“I’ll never forget it,” he said. “It was raining, cold, sleeting, and I’m at the top of this mountain going, `’This is not as much fun as golf. I love golf so much more.’”
How much? Enough to live with his father in a trailer they called Tin Cup II at Crystal Springs Park in Bolton, Massachusetts, so that Bradley could compete on the same high school golf team as his best friend, John Curran.
In 2009, it was Curran who introduced Bradley to the golf instructor Jim McLean. Bradley had won nine college tournaments at St. John’s University, but was never a highly touted prospect. To succeed in the pro ranks, he sought help.
“He said, ‘Lay it on me, man. I need to make some changes,’” McLean remembered Bradley telling him when they first met. “You don’t really hear that too many times from a player. So I gave him three really big things to work on and thought it would take a long time.”
Not for Bradley. Three weeks later his game clicked and he won the Texas Honing Open on the Hooters Tour. First prize: $35,000.
“He thought he was rich,” McLean said.
Bradley earned status on the Nationwide Tour the following year and finished 14th on the 2010 money list to earn his tour credentials. He already had emerged as the tour’s leading Rookie-of-the-Year candidate after his playoff victory at the 2011 HP Byron Nelson Championship in May. But win a major so soon? Even Bradley said he did not include it among his goals for his rookie campaign.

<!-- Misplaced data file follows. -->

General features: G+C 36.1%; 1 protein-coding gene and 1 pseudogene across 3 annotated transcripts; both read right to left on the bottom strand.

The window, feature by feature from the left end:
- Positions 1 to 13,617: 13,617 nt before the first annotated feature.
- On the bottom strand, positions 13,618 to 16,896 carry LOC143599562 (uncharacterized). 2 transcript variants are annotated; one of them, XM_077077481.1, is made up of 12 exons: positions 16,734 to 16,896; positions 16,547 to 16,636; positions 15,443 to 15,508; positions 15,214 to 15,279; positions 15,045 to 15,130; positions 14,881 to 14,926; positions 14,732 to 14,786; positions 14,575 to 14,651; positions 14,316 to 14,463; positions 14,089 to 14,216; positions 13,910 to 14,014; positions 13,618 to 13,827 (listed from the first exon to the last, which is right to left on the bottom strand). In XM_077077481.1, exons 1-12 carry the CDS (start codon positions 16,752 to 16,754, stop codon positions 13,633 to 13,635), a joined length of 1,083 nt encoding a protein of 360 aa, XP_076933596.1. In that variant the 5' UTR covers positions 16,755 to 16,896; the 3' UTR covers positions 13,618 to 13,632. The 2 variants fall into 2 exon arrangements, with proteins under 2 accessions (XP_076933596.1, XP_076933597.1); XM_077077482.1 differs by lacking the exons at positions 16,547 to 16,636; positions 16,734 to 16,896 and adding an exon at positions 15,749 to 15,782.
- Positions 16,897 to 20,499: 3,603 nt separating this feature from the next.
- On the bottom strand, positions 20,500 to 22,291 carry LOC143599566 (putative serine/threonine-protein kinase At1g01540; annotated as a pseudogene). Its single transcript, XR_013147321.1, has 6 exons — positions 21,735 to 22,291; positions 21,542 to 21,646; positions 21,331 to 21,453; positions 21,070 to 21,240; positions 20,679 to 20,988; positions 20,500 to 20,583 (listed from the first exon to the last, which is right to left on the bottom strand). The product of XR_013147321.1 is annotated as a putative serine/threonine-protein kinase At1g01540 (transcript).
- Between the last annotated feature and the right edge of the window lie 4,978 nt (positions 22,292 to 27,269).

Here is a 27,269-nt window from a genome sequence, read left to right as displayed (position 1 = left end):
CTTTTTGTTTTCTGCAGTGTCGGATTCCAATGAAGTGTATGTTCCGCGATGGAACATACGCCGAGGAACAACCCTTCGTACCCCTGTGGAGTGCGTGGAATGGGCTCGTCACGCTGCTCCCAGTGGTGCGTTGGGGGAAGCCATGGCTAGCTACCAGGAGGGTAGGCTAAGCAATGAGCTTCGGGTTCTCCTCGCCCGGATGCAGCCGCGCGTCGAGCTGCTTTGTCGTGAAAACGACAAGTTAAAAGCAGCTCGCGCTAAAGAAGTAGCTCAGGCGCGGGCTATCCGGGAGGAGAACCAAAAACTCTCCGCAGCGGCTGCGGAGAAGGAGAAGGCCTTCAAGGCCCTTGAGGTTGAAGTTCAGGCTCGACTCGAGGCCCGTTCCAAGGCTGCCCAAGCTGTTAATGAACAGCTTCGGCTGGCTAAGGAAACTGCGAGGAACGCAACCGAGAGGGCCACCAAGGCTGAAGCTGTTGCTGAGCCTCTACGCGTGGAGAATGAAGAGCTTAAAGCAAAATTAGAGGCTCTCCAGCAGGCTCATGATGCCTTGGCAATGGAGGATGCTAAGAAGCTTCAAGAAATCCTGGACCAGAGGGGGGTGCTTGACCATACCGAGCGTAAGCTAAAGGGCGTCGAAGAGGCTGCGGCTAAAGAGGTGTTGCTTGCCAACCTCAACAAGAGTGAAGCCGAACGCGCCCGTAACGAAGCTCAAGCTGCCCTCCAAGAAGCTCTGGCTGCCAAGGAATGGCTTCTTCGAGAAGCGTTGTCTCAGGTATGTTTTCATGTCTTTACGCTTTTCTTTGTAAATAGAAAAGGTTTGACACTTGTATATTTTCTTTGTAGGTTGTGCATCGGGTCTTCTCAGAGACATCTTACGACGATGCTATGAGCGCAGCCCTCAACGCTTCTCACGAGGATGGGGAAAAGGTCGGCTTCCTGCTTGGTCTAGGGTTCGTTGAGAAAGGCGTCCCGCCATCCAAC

There’s been no sophomore slump. Any misgivings that the long-driving Bradley might be a one-hit wonder vanished when he canned a 13-foot birdie putt on the 72nd hole of the Northern Trust Open in Los Angeles to get into a playoff with Phil Mickelson and the eventual champion, Bill Haas.
There were other close calls too: Bradley surrendered a back-nine lead at the World Golf Championships Cadillac Championship in March and threatened to defend at the Byron Nelson Championship. On Sunday, he shot a bogey-free 6-under 64 in the last round to win the World Golf Championships Bridgestone Invitational.
“He’s a volcano waiting to erupt,” said Brandel Chamblee, an analyst for the Golf Channel.
As if further evidence were required, Bradley leads the tour in the all-around category, a compilation of eight major statistical categories, which suggests he has all the tools to follow in the footsteps of his famous Aunt Pat.
“My uncles and my dad used to have a bag tag saying `Pat’s brother’ and now they say `Keegan’s uncle.’ We are going to get one for Pat saying `Keegan’s aunt,”’ Bradley said.
Back when “Keegan’s aunt” ruled the LPGA Tour, Bradley’s grandmother would ring a cowbell from the front porch of the family home in Westford, Massachusetts, whenever she won a tournament. With the cowbell retired to the World Golf Hall of Fame in St. Augustine, Florida, Bradley’s mother has initiated a new victory celebration.
“She runs up and down the street like a crazy woman with wind chimes,” Bradley said.
Listen carefully and you just may hear the sound of victory in the air.MORE IN Sports Wire